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Progress in Gene Environment Studies

  • Marco P. Boks
    Correspondence
    Address correspondence to Marco Boks, M.D., PhD., Rudolf Magnus Institute of Neuroscience, University Medical Centre, b01.206, PO Box 85500, Utrecht 3508 GA, The Netherlands
    Affiliations
    Rudolf Magnus Institute of Neuroscience, University Medical Centre, Utrecht, The Netherlands
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      After a wave of candidate gene studies claiming positive associations with psychiatric disorders, a period of disappointing negative findings and meta-analysis followed (
      • Sanders A.R.
      • Duan J.
      • Levinson D.F.
      • Shi J.
      • He D.
      • Hou C.
      • et al.
      No significant association of 14 candidate genes with schizophrenia in a large European ancestry sample: implications for psychiatric genetics.
      ). This led to fierce debate as to how the field as a whole could have condoned the publication of so many false-positive findings. Genome-wide studies were subsequently favored because these unbiased approaches were expected to have a higher probability of producing true-positive, replicable results. Because of the need for extremely large studies, the genome-wide studies have led to unprecedented global collaborations that have yielded true progress, identifying several genes and pathways that can illuminate the etiology of psychiatric disorders. However, the identified genes explain only a very limited proportion of disease risk (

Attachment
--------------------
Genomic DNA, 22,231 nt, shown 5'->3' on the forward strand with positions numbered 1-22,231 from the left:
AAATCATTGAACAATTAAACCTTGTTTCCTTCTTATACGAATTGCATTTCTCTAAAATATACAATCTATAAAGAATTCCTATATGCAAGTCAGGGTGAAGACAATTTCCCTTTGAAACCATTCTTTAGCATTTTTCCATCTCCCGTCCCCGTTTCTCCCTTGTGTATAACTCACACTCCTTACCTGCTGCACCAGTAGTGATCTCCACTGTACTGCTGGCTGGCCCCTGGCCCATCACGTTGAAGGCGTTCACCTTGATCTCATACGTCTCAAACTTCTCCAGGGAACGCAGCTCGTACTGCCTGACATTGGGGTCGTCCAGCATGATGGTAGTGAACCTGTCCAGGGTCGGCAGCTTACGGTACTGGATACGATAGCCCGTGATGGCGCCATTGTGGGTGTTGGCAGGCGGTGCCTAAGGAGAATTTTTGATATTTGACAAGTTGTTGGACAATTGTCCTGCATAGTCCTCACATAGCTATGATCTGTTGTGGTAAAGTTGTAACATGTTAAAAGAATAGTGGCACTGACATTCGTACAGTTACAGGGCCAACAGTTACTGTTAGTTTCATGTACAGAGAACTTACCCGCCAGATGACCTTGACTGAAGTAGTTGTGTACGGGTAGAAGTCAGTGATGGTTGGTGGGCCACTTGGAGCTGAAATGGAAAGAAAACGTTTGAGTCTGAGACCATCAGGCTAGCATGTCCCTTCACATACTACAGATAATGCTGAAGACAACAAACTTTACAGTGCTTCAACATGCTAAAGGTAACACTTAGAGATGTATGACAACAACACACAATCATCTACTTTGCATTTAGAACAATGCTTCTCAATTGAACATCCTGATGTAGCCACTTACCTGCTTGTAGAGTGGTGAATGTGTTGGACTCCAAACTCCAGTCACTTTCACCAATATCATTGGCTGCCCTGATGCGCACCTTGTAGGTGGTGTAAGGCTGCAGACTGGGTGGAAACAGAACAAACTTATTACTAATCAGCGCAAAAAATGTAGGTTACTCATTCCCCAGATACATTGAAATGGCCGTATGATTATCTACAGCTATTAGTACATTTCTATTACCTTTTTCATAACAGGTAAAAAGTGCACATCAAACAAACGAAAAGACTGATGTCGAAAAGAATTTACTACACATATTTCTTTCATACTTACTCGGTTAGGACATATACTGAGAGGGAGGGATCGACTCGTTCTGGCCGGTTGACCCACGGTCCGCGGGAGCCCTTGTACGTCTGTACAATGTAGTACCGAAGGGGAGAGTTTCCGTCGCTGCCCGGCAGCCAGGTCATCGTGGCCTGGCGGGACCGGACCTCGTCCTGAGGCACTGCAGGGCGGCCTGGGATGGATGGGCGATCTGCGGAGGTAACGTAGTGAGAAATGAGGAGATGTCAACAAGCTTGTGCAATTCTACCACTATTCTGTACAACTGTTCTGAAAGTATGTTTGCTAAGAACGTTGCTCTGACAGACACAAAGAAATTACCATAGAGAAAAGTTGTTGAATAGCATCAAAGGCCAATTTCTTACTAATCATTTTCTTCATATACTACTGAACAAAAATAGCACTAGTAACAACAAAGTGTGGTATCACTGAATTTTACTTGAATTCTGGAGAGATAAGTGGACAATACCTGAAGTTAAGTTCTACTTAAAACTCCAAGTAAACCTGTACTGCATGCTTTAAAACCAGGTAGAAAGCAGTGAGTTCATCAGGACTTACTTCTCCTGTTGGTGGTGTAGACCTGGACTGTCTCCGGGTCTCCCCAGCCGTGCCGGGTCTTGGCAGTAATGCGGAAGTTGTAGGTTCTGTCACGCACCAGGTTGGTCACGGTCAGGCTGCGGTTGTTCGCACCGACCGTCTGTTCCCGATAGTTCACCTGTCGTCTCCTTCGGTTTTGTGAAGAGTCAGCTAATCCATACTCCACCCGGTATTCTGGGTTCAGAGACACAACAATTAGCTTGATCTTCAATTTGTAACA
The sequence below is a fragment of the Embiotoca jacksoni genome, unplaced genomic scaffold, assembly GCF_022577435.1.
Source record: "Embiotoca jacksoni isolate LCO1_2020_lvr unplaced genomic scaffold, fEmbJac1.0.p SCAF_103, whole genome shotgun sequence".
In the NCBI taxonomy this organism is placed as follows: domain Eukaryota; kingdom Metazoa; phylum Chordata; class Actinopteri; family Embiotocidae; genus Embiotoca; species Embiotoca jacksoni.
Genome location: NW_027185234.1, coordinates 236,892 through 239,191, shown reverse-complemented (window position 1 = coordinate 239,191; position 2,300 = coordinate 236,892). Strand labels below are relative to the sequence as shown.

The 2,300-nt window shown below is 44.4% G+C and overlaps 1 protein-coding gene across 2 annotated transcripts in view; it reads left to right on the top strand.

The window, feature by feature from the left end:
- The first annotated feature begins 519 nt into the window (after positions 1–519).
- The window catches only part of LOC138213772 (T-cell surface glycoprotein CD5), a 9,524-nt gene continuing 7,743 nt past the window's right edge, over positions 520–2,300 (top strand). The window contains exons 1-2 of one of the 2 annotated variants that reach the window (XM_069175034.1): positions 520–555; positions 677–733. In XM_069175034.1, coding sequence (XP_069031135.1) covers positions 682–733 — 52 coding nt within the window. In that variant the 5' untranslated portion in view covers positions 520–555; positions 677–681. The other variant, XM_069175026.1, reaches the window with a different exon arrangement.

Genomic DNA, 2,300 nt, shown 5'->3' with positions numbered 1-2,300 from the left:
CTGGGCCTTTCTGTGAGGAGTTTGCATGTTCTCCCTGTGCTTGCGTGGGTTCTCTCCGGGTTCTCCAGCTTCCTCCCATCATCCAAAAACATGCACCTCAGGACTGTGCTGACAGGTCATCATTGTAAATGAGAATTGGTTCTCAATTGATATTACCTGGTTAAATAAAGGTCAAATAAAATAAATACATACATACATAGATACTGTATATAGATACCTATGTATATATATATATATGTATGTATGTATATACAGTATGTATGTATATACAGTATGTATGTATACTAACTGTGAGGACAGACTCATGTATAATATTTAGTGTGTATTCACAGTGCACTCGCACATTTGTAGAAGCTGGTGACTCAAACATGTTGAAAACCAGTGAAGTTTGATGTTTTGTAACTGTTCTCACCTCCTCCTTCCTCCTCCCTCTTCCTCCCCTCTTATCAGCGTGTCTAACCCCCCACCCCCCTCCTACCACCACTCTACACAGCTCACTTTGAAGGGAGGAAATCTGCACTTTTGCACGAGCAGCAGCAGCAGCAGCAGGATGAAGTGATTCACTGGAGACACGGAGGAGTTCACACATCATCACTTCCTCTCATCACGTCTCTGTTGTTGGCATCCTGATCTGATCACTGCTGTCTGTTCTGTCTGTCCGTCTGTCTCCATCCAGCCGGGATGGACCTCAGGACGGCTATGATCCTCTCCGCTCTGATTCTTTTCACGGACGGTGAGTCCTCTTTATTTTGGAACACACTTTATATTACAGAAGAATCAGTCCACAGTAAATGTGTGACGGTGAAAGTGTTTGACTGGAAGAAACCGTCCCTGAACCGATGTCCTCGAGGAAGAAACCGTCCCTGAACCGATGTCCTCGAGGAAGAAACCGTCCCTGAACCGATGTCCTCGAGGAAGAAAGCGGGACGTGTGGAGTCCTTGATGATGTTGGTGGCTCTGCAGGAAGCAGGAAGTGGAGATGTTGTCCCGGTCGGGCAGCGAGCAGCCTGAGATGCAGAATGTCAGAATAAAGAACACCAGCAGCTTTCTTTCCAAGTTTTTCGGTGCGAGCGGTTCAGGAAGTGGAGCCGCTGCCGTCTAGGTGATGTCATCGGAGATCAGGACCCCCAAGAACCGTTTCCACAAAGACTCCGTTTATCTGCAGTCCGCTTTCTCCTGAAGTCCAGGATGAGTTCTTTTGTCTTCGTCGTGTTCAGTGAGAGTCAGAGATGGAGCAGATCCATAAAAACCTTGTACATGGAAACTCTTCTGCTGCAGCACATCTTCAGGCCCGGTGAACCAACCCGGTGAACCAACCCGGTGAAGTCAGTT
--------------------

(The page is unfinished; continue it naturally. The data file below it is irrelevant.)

• Manolio T.A.
      • Collins F.S.
      • Cox N.J.
      • Goldstein D.B.
      • Hindorff L.A.
      • Hunter D.J.
      • et al.
      Finding the missing heritability of complex diseases.
      ), a finding that has fueled several new developments, of which closer studies of gene-environment interactions are among the most promising. This growing field is reflected in a strong increase of publications in PubMed with search terms ‘gene AND environment AND psychiatry’ since 2004 (Figure 1); the number of publications in 2012 exceeds that of 2011 with one more trimester to go.
      Figure thumbnail gr1
      Figure 1The number of publications in PubMed with search terms, gene AND environment AND psychiatry.
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